H.P. Lovecraft

I am a weird fiction enthusiast and the reading of it has made my English learning experience a richer one. It is practically impossible not to feel the influence of whatever you read in your discourse, whether it is your mother tongue or a second language. Today’s post has to do with probably the most colorful and, ironically, darkest of all the weird fiction authors: HOWARD PHILLIPS LOVECRAFT.

Howard Phillips Lovecraft's silhouette

Howard Phillips Lovecraft’s silhouette

First of all, there is one person we must thank. Let us now mention August Derleth, one of Lovecraft’s correspondents who took it upon himself to publish a volume of the man’s stories soon after his death and, from this initiative, Arkham House was born, one of the most important publishing houses in the world of weird fiction. If Derleth hadn’t decided to share Lovecraft’s work, perhaps this would be an empty post.

If one spends enough time on the internet (and I am sure we all do), one is bound to find some reference to Cthulhu: an anthropomorphic monster with a head like an octopus, tentacles where a mouth should be and very small demon wings. It is the ultimate incarnation of evil in popular culture and it was invented by H.P. Lovecraft (based on Lord Dunsany’s stories). He was born in Providence, Rhode Island (USA) on August 20, 1890 and he died in the same town –he loved the place- on March 15, 1937 from intestinal cancer.

My modest collection of Lovecraft's books.

My modest collection of Lovecraft’s books.

There are countless biographies of HPL on the Internet where you can read all about his relationship with his disturbed mother, his father’s alleged death from syphilis (this was never proved), his failed marriage to Sonia Green, his xenophobia, his anglophile ways, or his very poor diet. English Matsuri, however, focuses on the learning of English, so, it would be grand to share with you some appreciations about Lovecraft’s language. There are some words we can look at.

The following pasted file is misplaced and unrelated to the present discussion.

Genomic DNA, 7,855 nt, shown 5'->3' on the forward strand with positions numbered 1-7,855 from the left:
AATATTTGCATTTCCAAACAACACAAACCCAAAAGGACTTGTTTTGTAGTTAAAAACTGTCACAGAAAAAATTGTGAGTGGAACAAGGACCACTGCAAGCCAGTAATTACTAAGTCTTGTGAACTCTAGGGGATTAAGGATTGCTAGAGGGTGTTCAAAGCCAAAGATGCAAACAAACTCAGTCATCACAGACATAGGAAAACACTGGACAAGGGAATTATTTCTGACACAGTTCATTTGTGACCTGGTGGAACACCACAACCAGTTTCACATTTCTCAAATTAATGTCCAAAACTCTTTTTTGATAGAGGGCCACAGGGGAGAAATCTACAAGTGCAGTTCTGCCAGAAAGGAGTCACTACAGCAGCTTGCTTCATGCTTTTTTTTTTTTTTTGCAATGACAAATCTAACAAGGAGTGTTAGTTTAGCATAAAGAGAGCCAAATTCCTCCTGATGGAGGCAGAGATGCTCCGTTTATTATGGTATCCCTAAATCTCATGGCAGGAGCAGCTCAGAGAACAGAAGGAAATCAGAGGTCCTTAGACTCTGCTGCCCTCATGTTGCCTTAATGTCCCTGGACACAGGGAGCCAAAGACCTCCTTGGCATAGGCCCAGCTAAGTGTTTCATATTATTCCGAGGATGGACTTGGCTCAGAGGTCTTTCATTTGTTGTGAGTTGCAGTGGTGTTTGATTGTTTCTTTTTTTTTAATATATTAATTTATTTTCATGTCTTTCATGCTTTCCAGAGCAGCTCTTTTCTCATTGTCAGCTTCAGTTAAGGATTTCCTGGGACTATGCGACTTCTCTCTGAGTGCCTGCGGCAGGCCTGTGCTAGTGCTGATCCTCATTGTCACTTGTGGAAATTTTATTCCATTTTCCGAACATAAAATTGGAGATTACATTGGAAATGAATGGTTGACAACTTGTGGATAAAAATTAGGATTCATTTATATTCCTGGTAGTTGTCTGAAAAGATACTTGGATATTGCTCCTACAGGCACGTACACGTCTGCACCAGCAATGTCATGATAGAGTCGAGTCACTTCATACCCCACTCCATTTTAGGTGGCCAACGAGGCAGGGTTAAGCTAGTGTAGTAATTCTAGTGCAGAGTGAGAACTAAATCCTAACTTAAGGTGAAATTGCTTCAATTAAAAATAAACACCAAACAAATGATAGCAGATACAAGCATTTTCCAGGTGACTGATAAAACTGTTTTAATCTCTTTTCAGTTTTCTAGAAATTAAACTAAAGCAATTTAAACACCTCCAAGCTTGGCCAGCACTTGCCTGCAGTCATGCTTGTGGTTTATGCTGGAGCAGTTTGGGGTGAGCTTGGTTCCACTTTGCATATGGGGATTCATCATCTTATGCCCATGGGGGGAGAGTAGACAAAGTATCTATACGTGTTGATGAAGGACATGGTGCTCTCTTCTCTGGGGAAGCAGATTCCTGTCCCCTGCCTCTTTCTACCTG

Gibbous: This is an adjective –that means it’s the characteristic of an object or a person- used to describe the moon when it’s nearly full. Let’s remember that when the moon is becoming full, we use the verb “to wax”, its opposite is “to wane”. In Lovecraft stories terrible things always seem to happen under a gibbous moon.

Cyclopean: Another adjective. It clearly comes from “Cyclops”, so it is used to talk about something vast and enormous. More often than not, it is found in the description of a building, one in which large stones have been piled up and against each other without the use of cement or anything of the sort. In Lovecraft stories, the older-than-earth gods that threaten our peace and sanity are said to live in such building in sunken cities.

Unspeakable: Yes, this is an adjective too. Imagine something so horrible that you just have no words to describe it. Did you imagine it? Now imagine it is even worse. It’s unspeakable. An interesting synonym for it is “unnamable”. There is a Lovecraft story called “The Unnamable”.

Eldritch: What a great word! This adjective can be used to mean “Weird, eerie or spooky”. It comes from a combination of Old English meaning “From outside the kingdom, from the Otherworld”. Many beings described by Lovecraft in his stories are rather eldritch.

Basil the Bunny kindly designed by Diana Lucía Gómez

Basil the Bunny kindly designed by Diana Lucía Gómez

Why four adjectives? H.P. Lovecraft’s has become infamous for his tendency to overuse descriptive devices. It could be called a “Purple style”, an excess of decoration that could make reading him a little difficult, but once his books are broken into, they become quite pleasurable. You are completely invited to join the “Lovecraft game” as it is called: you take the topics and mythology created by HPL, write some story and/or variation about them and pass them along. Do you want to do it? Well, here are some of his original stories for you to enjoy them and become inspired!

Many people have participated in this. Here are a couple of examples from British writer Neil Gaiman (follow him on Twitter as @neilhimself). In the story “I, Cthulhu” the tentacle deity from outer space who awaits dead and dreaming in his house at R’lyeh tells in its very amusing memoirs how he came to Earth. Gaiman also writes and read himself “Shoggoth’s Old Peculiar”, in which two seemingly Lovecraftian creations complain about the author. This is a great tool to practice your listening skills in English.

 

Well, I hope you have enjoyed this post, but I can’t let you go without sharing with you my very own try at a story with a Lovecraftian content, I have tried it several times because I really like this man’s creations. And remember, phnglui mglw nafh Cthulhu R’lyeh wgah’nagl fhtagn.

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